Las Vegas entrepreneur and lifelong car enthusiast David S. has had a storied auto career. He started as a lot porter back in the day, moved up over the years until he and his wife, Tina, started their own car dealership, and then scaled up to two. Then one day a couple years ago, Tina booked David a Polaris Slingshot on Turo for his birthday, and a lightbulb went off. “Wow!” he thought to himself, “that’s a decent price, and then I saw how many trips it had, did some back-of-the-envelope math,” and it just clicked. Now he and Tina run a profitable Turo business where they share a portfolio of vivacious, Vegas-friendly vehicles — from his coveted Slingshots, to some stylish Vanderhall Venices and some perennial vacation-favorite muscle cars.
Good business sense
That fabled birthday Slingshot trip launched a new business venture for David. “I have a couple car dealerships, so it just seemed like a good fit for me because I already have the resources, I already have the facilities, I already have a detailer, so it just seemed like it would dovetail pretty perfectly into our existing business,” he reflects. “It has minimal overhead, so we see it as an alternative investment. We do have real estate rental properties, but at the end of the day, with Turo you can make a 50% return on your investment… You can bite-size chunk it. Even a cheaper house is six figures, whereas you can get in with a fairly inexpensive car and just keep adding,” scaling up as your capital allows, he notes.
Now they’re able to lean on their existing physical operations infrastructure, including their employees, to run a well oiled Turo operation that folds pretty seamlessly into their existing day-to-day operations. “I’m definitely a car enthusiast,” he adds, so the opportunity to share a collection of unique, standout vehicles to delighted guests is just icing on the cake of his profitable side venture.
Building business in the times of COVID
David and Tina were fortunate enough to start their Turo endeavor with enough capital, access, and infrastructure to launch the venture during the height of the COVID-19 pandemic in 2020 as an experiment. “We opened during COVID, and we’re wildly profitable, so I can only imagine it’s going to get better as the restrictions relax further,” he said earlier this spring. But despite their success, the Las Vegas market has seen its fair share of distress over the last year and a half.
“I know car dealers all over the west coast and nationwide,” he reflects, “and this is the best time for car sales in the history of car sales… except in Nevada. Everyone’s buying cars, but Nevada is at 30% unemployment — COVID has completely crippled our economy… 95% of bookings are tourists,” he said. Luckily, their careful planning paid off, and after a successful first few months, David and Tina are starting to see business really take off as tourism in Las Vegas continues its furious rebound this summer.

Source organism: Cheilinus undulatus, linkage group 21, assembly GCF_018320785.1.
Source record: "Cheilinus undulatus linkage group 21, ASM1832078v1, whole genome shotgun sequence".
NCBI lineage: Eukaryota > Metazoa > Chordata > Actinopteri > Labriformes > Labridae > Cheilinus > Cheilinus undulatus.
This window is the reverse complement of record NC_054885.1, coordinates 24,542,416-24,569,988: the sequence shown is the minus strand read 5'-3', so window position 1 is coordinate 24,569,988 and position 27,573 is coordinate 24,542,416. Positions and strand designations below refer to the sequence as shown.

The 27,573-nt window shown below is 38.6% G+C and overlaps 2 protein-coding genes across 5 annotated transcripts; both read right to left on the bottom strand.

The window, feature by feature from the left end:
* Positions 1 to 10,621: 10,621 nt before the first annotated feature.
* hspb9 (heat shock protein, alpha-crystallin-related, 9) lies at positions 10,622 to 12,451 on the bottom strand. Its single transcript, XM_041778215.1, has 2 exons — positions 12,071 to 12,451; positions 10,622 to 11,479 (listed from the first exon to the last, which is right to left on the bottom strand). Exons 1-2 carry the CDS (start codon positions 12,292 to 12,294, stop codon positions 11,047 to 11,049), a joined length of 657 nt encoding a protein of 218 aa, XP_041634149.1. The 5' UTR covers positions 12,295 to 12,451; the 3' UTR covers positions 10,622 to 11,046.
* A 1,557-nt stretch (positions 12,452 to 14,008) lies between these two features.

Tips for a profitable business
David’s auto industry insider status is no doubt a competitive advantage, but his wisdom can help any budding Turo entrepreneur embark on their car sharing venture with savvy and mindfulness. The key to profitability, he shares, is “all about the price you pay for the vehicle.” He has a dealer’s license, so he “buys his cars almost exclusively at auction; buying at a discount really helps with profitability” and “it definitely felt like it was a competitive advantage,” he shares. “If your product costs 20-30% less than your competitors, you’re at a pricing advantage.” Coupled with the existing infrastructure, employees, and facilities, and he and Tina were able to reduce their hassle-to-earnings ratio significantly.
And while a dealer’s license is helpful, the key takeaway is buying at a discount so you can reinvest your capital. “One guy can use the profits from his one vehicle and springboard into the second, and then the third, and so on. That’s what I did, but I had the upfront capital.” You can learn more about how to maximize your ROI when buying a car in these handy car buying guides.
In addition to price, he also recommends being discerning with your selection and over-delivering on service. It’s important to “buy the cars right, and buy the right cars,” he notes. A deep enthusiast with a quintessentially Vegas flair for the eye-catching, he loves a headturner. “If you’re doing a base model Ford Edge or something, buy an orange one, make it interesting.” Then, he advises, “take really good photos. Customer service over and over and over. [Being in the car business], we’re used to that above-and-beyond kind of thing. Make [your customer] happy, make a friend, try to get a great review”, and don’t nickel and dime people — “you can’t cut corners and expect to succeed.”
A profitable passion project
David loves cars, and relishes marrying his passion for unique motorcars with his business acumen. Compared to his bread-and-butter businesses, “I really enjoy the Turo stuff. People are just so happy driving these cars,” he muses. And if he can have fun and buy cool cars to share with like-minded enthusiasts, all while diversifying his business venture portfolio and creating additional revenue streams for his family and employees, then it’s a win-win-win all around.